The soul that on Jesus hath leaned for repose,

I’ll never, no never desert to its foes;

That soul, though all hell should endeavor to shake,

I’ll never, no never, no never forsake.

[“How Firm a Foundation,” John Rippon]


It was a feast of deliverance and praise to God for His sovereign and elective and almighty grace.

It was a feast of dedication, of commitment again, anew, afresh, of all God’s children meant to the kingdom.  It is a feast of reconsecration.  I am sensitive to the fact that it seems out of place in the revelry of this time of the year for there to be such a service and such a festival of rededication and recommitment.  That’s because we have followed Greek patterns and Greek cultures, and we look upon this season of the year as a time of revelry, and drunkenness, and rioting, and all of the other things that deny the very spirit of the grace and mercy of God that blesses His people.  Dear friends in this congregation, if there is any season in the year that ought to be filled with the spirit of praise and of glory and of sacrifice unto God, it is this time in the Feast of Lights, the five and twentieth day of this winter month of December.

It was, last, a feast of lights.  I would not think many of us have ever considered, against the background of that feast, how largely the New Testament enters into the spirit of the light that shines upon the hearts of men from the mercy and the forgiveness and the goodness of God.  “For God, who made the light to shine out of darkness, hath shined in our hearts, to give the light of the knowledge of the glory of God in the face of Jesus Christ” [2 Corinthians 4:6].  Matthew, who wrote his Gospel for the Jews, presenting Jesus as the King Messiah, Matthew begins with a glorious introduction, quoting the prophet Isaiah:  “Land of Zebulun, land of Naphtali, beyond the Jordan, Galilee of the Gentiles; by the way of the sea, they that sat in darkness have seen great light; and to them that sat in the region and shadow of death light is sprung up…and Jesus the Son of God walked in the midst of the Galileans” [Matthew 4:15-18].  And when you turn to the Gospel of John, it would surprise you how many times the Lord Christ is presented as the light of the world [John 8:12, 9:5].  In his introduction, John says, “In Him was life; and the life was the light of men.  And the light shineth in darkness; and the darkness overcomes it not” [John 1:4-5].  And in that incomparable story of the opening of the eyes of the blind man, in the ninth chapter of the book, “I must work the works of Him that sent Me, while it is day:  the night cometh, when no man should work.  As long as I am in the world, I am the light of the world” [John 9:4-5]; and He opened the eyes of the man born blind [John 9:6-7].  It was a parable of the great symbol:  Jesus is to this world light, light, light; “I am the light of the world” [John 8:12].  In the twelfth chapter, one, two, three, four times you’ll find Him using that same symbolism:  “I come a light into the world, that whosoever believeth on Me should not abide in darkness” [John 12:35, 36, 46]; Jesus the light of the world.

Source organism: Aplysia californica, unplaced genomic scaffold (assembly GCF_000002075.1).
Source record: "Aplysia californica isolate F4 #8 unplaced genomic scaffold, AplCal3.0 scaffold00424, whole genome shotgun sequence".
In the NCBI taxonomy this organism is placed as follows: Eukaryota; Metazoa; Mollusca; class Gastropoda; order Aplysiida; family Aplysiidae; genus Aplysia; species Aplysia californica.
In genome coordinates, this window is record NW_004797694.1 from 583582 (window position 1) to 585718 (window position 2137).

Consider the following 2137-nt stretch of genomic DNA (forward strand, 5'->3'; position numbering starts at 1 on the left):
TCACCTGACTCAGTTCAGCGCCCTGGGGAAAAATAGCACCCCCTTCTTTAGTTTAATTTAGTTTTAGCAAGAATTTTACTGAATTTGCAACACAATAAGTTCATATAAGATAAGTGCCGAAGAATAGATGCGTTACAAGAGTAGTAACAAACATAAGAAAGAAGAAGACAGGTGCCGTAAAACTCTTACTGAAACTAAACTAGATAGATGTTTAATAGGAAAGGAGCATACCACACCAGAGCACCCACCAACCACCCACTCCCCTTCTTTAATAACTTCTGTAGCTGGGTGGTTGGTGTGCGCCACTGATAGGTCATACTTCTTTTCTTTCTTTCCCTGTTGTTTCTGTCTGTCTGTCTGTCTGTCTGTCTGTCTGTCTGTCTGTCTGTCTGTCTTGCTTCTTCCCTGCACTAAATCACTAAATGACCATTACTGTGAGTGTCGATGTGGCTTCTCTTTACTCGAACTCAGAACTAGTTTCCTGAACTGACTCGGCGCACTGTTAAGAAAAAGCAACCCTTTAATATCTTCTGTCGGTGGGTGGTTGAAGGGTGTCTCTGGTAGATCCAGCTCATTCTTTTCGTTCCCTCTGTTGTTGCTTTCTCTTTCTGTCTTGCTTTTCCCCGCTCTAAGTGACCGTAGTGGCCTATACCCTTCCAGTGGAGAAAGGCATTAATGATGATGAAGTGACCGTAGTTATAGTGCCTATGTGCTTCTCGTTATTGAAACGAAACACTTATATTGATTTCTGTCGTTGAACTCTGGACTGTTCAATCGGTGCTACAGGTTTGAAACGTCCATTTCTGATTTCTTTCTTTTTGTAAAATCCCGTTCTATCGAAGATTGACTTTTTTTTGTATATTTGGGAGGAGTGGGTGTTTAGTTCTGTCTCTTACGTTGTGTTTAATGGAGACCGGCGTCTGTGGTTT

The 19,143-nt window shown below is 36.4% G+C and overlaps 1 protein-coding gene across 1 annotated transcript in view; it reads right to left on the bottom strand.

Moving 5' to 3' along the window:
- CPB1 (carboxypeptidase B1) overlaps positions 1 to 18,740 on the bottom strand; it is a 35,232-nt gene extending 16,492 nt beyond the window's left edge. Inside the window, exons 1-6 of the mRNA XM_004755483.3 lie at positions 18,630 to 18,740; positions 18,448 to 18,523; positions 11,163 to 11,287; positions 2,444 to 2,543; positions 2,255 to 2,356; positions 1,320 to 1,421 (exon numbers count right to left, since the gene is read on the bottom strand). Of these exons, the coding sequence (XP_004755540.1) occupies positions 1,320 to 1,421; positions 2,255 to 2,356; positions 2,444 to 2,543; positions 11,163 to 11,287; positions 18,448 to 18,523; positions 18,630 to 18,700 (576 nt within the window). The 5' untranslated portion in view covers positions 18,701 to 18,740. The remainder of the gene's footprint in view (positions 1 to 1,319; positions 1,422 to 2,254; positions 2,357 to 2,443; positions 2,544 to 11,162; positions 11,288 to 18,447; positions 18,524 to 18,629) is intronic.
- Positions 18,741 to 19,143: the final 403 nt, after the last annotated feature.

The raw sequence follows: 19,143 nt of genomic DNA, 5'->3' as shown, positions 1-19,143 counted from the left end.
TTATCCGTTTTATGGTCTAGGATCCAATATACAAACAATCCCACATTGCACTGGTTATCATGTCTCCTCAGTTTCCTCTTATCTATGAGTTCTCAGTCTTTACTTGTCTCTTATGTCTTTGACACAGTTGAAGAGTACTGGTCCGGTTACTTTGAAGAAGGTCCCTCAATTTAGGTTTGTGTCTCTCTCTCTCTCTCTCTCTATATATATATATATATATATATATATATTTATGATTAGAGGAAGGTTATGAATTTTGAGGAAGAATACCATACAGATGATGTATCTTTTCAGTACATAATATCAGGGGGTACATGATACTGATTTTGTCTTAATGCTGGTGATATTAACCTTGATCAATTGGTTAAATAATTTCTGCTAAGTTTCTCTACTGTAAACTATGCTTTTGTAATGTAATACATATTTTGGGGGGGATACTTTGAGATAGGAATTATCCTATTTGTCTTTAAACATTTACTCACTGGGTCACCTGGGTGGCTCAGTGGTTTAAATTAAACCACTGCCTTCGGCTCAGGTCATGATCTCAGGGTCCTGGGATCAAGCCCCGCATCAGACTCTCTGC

I asked Lee Roy Till, I said, “You know, to me there’s not a quartet, an arrangement for four men to sing, that has more beautiful significance and meaning than the beautiful song ‘Jesus the Light of the World,’ and when I get through preaching Sunday morning, I want you to sing it.  I want you to sing it.”  Lee Roy, sing it now, with your soul and your heart.  “I am the Light of the World”: He said it, Jesus the Son of God.


All ye saints of light proclaim,

Jesus, the Light of the World.

Life and mercy in His name,

Jesus, the Light of the World.


We’ll walk in the Light, beautiful Light;

Come where the dewdrops of mercy are bright.

Shine all around us by day and by night,

Jesus, the Light of the World.


Hear the Savior’s earnest call,

Jesus, the Light of the World.

Send the gospel truth to all,

Jesus, the Light of the World.


We’ll walk in the Light, beautiful Light;

Come where the dewdrops of mercy are bright.

Shine all around us by day and by night,

Jesus, the Light of the World.


Why not seek Him then today,

Jesus, the Light of the World?

Go with truth the narrow way,

Jesus, the Light of the World.


We’ll walk in the Light, beautiful Light;

Come where the dewdrops of mercy are bright.

Shine all around us by day and by night,

Jesus, the Light of the World.

[“Jesus, the Light of the World,” Author Unknown]



Come to the Light, ‘tis shining for thee;

Sweetly the light has dawned upon me;

Once I was blind, but now I can see;

The Light of the World is Jesus.

[“The Light of the World is Jesus,” Philip P. Bliss]


And while we sing our hymn of appeal, somebody you, take the Lord as your Savior this glorious day, a family you, put your life in the circle of this dear church, as the Spirit of appeal shall lay the message in invitation upon your heart, come this morning; come now.  “Pastor, I give you my hand; I have given my heart to God.”

“Pastor, today I openly confess my faith in Jesus the Christ of God.”

“Pastor, this is my wife and these are our children; all of us are coming today.”  As the Spirit of Jesus shall press the appeal to your heart, make it now, make it today, while we stand and while we sing.